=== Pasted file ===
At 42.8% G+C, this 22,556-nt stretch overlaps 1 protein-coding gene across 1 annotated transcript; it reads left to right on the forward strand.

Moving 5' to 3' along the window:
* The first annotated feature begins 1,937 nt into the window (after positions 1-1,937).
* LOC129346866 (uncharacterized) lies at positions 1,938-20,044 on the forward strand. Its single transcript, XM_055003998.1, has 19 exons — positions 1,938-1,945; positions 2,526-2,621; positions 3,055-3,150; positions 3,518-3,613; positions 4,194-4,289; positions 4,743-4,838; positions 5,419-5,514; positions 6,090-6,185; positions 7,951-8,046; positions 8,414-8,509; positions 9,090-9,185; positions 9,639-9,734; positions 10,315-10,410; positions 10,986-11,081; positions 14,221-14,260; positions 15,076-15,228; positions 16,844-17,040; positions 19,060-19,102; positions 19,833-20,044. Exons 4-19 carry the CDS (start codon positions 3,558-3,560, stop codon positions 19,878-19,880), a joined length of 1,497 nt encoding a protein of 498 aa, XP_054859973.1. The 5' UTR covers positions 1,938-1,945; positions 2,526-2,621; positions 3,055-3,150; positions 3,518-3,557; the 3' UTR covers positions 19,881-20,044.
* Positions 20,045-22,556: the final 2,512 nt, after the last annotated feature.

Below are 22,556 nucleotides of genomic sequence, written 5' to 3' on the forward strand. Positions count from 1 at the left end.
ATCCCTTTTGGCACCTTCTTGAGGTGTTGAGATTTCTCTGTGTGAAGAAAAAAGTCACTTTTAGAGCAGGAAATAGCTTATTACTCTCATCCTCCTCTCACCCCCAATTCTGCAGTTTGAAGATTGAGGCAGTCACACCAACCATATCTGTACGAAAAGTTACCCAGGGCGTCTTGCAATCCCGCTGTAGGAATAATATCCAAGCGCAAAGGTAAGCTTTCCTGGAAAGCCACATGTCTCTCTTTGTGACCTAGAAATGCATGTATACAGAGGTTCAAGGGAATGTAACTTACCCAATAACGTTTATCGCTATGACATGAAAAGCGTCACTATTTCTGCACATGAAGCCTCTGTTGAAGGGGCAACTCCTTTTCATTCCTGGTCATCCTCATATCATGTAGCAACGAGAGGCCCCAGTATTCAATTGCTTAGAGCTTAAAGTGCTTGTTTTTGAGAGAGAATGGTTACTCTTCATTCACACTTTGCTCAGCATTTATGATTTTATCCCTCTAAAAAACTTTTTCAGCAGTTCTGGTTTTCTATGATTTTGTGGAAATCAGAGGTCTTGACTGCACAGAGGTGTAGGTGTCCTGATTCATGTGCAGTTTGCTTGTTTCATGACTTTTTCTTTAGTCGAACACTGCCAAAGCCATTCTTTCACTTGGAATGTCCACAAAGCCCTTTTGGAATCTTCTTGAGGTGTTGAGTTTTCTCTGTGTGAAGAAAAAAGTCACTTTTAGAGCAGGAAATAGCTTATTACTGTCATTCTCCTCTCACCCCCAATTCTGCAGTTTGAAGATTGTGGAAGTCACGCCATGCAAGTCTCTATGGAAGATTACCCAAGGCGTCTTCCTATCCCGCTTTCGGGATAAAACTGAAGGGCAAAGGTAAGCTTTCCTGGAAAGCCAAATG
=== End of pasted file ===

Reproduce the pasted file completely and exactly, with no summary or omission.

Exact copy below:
At 42.8% G+C, this 22,556-nt stretch overlaps 1 protein-coding gene across 1 annotated transcript; it reads left to right on the forward strand.

Moving 5' to 3' along the window:
* The first annotated feature begins 1,937 nt into the window (after positions 1-1,937).
* LOC129346866 (uncharacterized) lies at positions 1,938-20,044 on the forward strand. Its single transcript, XM_055003998.1, has 19 exons — positions 1,938-1,945; positions 2,526-2,621; positions 3,055-3,150; positions 3,518-3,613; positions 4,194-4,289; positions 4,743-4,838; positions 5,419-5,514; positions 6,090-6,185; positions 7,951-8,046; positions 8,414-8,509; positions 9,090-9,185; positions 9,639-9,734; positions 10,315-10,410; positions 10,986-11,081; positions 14,221-14,260; positions 15,076-15,228; positions 16,844-17,040; positions 19,060-19,102; positions 19,833-20,044. Exons 4-19 carry the CDS (start codon positions 3,558-3,560, stop codon positions 19,878-19,880), a joined length of 1,497 nt encoding a protein of 498 aa, XP_054859973.1. The 5' UTR covers positions 1,938-1,945; positions 2,526-2,621; positions 3,055-3,150; positions 3,518-3,557; the 3' UTR covers positions 19,881-20,044.
* Positions 20,045-22,556: the final 2,512 nt, after the last annotated feature.

Below are 22,556 nucleotides of genomic sequence, written 5' to 3' on the forward strand. Positions count from 1 at the left end.
ATCCCTTTTGGCACCTTCTTGAGGTGTTGAGATTTCTCTGTGTGAAGAAAAAAGTCACTTTTAGAGCAGGAAATAGCTTATTACTCTCATCCTCCTCTCACCCCCAATTCTGCAGTTTGAAGATTGAGGCAGTCACACCAACCATATCTGTACGAAAAGTTACCCAGGGCGTCTTGCAATCCCGCTGTAGGAATAATATCCAAGCGCAAAGGTAAGCTTTCCTGGAAAGCCACATGTCTCTCTTTGTGACCTAGAAATGCATGTATACAGAGGTTCAAGGGAATGTAACTTACCCAATAACGTTTATCGCTATGACATGAAAAGCGTCACTATTTCTGCACATGAAGCCTCTGTTGAAGGGGCAACTCCTTTTCATTCCTGGTCATCCTCATATCATGTAGCAACGAGAGGCCCCAGTATTCAATTGCTTAGAGCTTAAAGTGCTTGTTTTTGAGAGAGAATGGTTACTCTTCATTCACACTTTGCTCAGCATTTATGATTTTATCCCTCTAAAAAACTTTTTCAGCAGTTCTGGTTTTCTATGATTTTGTGGAAATCAGAGGTCTTGACTGCACAGAGGTGTAGGTGTCCTGATTCATGTGCAGTTTGCTTGTTTCATGACTTTTTCTTTAGTCGAACACTGCCAAAGCCATTCTTTCACTTGGAATGTCCACAAAGCCCTTTTGGAATCTTCTTGAGGTGTTGAGTTTTCTCTGTGTGAAGAAAAAAGTCACTTTTAGAGCAGGAAATAGCTTATTACTGTCATTCTCCTCTCACCCCCAATTCTGCAGTTTGAAGATTGTGGAAGTCACGCCATGCAAGTCTCTATGGAAGATTACCCAAGGCGTCTTCCTATCCCGCTTTCGGGATAAAACTGAAGGGCAAAGGTAAGCTTTCCTGGAAAGCCAAATG